As the reigning SEC and national champions, Alabama is the king of the SEC West until dethroned.
LSU and Ole Miss are the most likely contenders for the throne, but history teaches us not to rule out anyone in college football’s most rugged conference.
Can the Tigers or Rebels stage a coup in this year’s SEC West race? Or will Arkansas, Auburn, Texas A&M or Mississippi State rise and upset the established order?
While we ponder those questions, here are a few overrated and underrated aspects of the West as we draw closer to the 2016 season:
The notion that anyone is closing the gap on the SEC — If you’re on this website, you’re probably aware that the SEC, paced in recent years by the West schools, is college football’s toughest conference.
But there are some touting the Big Ten or Big 12 as deeper conferences. A 9-2 mark in bowl/playoff games for the SEC last season should be enough to beat back such claims.
But if Florida State and North Carolina snatch wins against Ole Miss and Georgia, respectively, in the opening week, the chirping will begin anew.
When it does, remember the SEC has a winning record against every existing conference in the sport. Unless the Big East reforms, that isn’t changing anytime soon.
Kevin Sumlin as an elite coach — Sumlin’s tenure in College Station started with a bang. Johnny Manziel won the Heisman in 2012, and the Aggies finished 11-2 after pounding Oklahoma in the Cotton Bowl.
The record dipped to 9-4 in Manziel’s second and final year in 2013, and back-to-back 8-5 marks in the past two seasons signal a disturbing trend.
The transfers of quarterbacks Kenny Hill, Kyle Allen and Kyler Murray in recent years also raise red flags, as does the overall instability in the athletic department. Things have gotten a little sour, and Sumlin needs a bounce back season to prove that his success at Texas A&M isn’t owed entirely to finding Manziel.
Arkansas’ running back issues — It hasn’t been an ideal offseason for the Razorbacks when it comes to running backs. The departures of Alex Collins and Jonathan Williams for the NFL drained the unit of much of its experience.
But the sky isn’t falling.
Rawleigh Williams III, Kody Walker and Devwah Whaley are fighting for first-team reps. It’s likely that one or two will emerge to give Arkansas the sort of running threat it’s used to having.
The development of the offensive line, and the insertion of Austin Allen as the new quarterback, are more pressing issues for this offense.
Lane Kiffin — No SEC assistant is quite as polarizing as Alabama’s offensive coordinator. If you can look past his messy exits from, well pretty much everywhere, he’s clearly a top-notch offensive mind.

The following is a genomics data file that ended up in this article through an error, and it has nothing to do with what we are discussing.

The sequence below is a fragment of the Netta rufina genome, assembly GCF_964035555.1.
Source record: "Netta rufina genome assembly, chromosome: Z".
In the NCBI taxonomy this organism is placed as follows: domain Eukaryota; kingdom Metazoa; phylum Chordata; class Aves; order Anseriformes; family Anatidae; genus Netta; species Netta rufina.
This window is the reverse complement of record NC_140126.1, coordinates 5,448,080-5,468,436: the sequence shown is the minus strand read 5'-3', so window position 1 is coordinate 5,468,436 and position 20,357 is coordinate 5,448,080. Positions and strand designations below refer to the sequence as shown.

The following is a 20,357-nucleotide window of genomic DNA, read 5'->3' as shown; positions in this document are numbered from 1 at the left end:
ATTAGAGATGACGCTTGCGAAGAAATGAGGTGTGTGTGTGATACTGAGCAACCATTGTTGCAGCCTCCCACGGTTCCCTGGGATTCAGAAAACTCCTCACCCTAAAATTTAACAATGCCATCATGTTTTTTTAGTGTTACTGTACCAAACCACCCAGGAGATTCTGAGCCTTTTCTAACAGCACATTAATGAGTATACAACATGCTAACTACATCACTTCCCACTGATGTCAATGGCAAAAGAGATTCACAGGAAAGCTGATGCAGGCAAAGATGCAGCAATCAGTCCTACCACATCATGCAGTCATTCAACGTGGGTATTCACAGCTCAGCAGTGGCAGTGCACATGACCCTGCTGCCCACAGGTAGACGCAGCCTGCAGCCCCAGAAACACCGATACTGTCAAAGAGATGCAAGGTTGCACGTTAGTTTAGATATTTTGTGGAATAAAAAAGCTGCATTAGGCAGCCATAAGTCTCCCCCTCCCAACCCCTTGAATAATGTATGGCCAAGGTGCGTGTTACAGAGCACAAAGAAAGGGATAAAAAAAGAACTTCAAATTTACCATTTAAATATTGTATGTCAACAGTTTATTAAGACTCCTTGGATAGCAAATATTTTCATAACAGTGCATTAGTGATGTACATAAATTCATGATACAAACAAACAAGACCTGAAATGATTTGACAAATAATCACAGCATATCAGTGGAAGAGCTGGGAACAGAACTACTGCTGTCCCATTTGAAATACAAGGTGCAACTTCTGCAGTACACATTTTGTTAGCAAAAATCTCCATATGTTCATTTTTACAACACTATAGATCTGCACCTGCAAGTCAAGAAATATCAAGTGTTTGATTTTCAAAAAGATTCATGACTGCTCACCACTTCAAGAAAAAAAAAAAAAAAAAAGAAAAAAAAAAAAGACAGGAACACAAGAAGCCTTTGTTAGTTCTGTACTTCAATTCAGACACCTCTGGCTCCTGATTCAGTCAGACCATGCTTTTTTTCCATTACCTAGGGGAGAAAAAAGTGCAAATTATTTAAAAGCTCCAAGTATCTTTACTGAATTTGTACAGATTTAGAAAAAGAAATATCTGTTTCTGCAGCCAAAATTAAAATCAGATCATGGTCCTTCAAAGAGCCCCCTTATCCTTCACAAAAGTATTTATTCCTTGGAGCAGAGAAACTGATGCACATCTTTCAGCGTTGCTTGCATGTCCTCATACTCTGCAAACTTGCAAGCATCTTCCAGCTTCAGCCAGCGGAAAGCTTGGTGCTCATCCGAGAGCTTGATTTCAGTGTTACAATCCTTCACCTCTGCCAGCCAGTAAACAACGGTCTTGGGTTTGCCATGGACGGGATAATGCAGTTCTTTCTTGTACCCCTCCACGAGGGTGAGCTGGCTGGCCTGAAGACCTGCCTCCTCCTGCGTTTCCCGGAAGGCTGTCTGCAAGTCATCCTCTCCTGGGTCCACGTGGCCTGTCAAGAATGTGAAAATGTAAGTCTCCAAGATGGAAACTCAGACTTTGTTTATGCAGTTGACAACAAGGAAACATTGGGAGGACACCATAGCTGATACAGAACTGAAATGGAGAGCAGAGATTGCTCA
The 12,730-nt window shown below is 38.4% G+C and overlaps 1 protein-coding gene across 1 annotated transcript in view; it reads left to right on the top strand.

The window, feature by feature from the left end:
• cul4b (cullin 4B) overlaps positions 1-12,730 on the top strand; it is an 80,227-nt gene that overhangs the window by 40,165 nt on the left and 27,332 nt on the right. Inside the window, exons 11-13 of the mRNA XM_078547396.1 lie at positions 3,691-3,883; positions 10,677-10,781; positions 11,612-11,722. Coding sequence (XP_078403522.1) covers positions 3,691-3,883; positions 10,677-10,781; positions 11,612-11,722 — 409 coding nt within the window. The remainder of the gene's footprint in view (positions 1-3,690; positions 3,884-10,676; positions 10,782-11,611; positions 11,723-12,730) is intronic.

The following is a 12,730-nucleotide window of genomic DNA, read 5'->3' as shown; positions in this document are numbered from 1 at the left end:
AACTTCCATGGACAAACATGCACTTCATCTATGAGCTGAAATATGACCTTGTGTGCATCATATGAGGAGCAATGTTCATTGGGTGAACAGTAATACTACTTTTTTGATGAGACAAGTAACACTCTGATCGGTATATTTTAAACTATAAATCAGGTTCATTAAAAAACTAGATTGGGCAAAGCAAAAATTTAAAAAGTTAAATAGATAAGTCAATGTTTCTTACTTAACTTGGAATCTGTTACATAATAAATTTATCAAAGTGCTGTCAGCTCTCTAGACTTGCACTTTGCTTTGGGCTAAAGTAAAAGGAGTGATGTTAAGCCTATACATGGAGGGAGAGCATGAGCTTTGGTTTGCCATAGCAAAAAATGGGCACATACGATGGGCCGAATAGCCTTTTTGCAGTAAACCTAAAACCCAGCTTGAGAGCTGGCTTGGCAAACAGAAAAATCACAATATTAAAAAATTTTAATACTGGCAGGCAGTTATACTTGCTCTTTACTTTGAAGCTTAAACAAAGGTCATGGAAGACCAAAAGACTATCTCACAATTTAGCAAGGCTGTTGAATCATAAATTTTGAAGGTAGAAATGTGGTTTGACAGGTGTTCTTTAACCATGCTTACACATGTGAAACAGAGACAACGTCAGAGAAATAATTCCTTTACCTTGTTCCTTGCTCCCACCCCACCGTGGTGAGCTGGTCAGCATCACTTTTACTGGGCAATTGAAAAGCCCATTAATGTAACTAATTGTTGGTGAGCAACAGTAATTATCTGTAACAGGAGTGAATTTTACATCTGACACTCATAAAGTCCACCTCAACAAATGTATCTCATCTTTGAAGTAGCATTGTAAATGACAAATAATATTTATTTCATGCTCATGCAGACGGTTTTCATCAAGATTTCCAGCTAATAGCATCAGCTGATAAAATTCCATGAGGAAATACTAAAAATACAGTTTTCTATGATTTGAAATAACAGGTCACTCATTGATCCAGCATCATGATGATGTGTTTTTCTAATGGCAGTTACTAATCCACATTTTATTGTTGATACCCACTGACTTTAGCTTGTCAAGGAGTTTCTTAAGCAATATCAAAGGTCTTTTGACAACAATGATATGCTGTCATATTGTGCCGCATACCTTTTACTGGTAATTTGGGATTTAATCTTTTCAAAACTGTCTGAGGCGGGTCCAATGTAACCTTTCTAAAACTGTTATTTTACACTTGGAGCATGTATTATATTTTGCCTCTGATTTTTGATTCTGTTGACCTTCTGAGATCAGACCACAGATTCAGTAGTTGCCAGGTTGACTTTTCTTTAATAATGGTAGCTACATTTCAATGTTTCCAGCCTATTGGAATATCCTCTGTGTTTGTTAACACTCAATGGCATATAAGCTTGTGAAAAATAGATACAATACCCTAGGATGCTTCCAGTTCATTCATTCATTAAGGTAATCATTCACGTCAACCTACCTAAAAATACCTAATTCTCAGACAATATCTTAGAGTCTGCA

In his two seasons with the Tide, Kiffin’s quarterbacks (Blake Sims and Jake Coker) have finished in the top five in passer rating while combining for 49 touchdown passes and more than 6,500 yards.
The running attack, thanks to backs T.J. Yeldon and Derrick Henry — and a talent-laden offensive line — has been rock solid as well.
Love him or hate him, he’s been a home run hire for Nick Saban.
Auburn’s early schedule — This could be a make-or-break year for Gus Malzahn at Auburn, and the September schedule does him no favors.
The good news is that the four games are at home. The bad news is that each will be a test for his team.
Clemson, the No. 2 ranked team in the country, is a challenging opener at Jordan-Hare. Arkansas State, which finished 9-4 last season and is a favorite in the Sun Belt, follows.
A pair of SEC West games finish off the month as Texas A&M and LSU come calling. Momentum is important. If the Tigers want to improve on last year’s inconsistent campaign, getting off to a fast start is a must.
Brandon Harris — I watched the Alabama game last year (6 for 19, 128 yards), so I get the criticism of Harris. But, with the attrition of experienced quarterbacks in the SEC, he’s suddenly one of the better returners at the position.
There’s no question that Harris needs to be better in big games, but with a career touchdown-to-interception ratio of 19 to 8, he’s got the potential to become a bigger part of the Tiger offense.
Of course, even if he takes a step forward, his main job will be handing the football to Leonard Fournette.
Mississippi State’s schedule — In the year 1 A.D. (that’s after Dak Prescott), the Bulldogs could have used a schedule conducive to breaking in a new quarterback.
Opening with South Alabama and South Carolina is a nice start for the yet-to-be-determined new quarterback, but things head downhill in a hurry after that.
Week 3 brings a road date against LSU, which is followed by a trip to UMass, or more accurately, Gillette Stadium in Foxborough. The Minutemen are no powerhouse, but they’ll be up for a visit from a SEC school.
Week 4 is open, but a home game with Auburn follows. Mississippi State will then have a short week ahead of a Friday night game in Provo, Utah against BYU.
Toss in road trips to SEC powers Ole Miss and Alabama later in the schedule, and it is a tough road to hoe for a team in transition.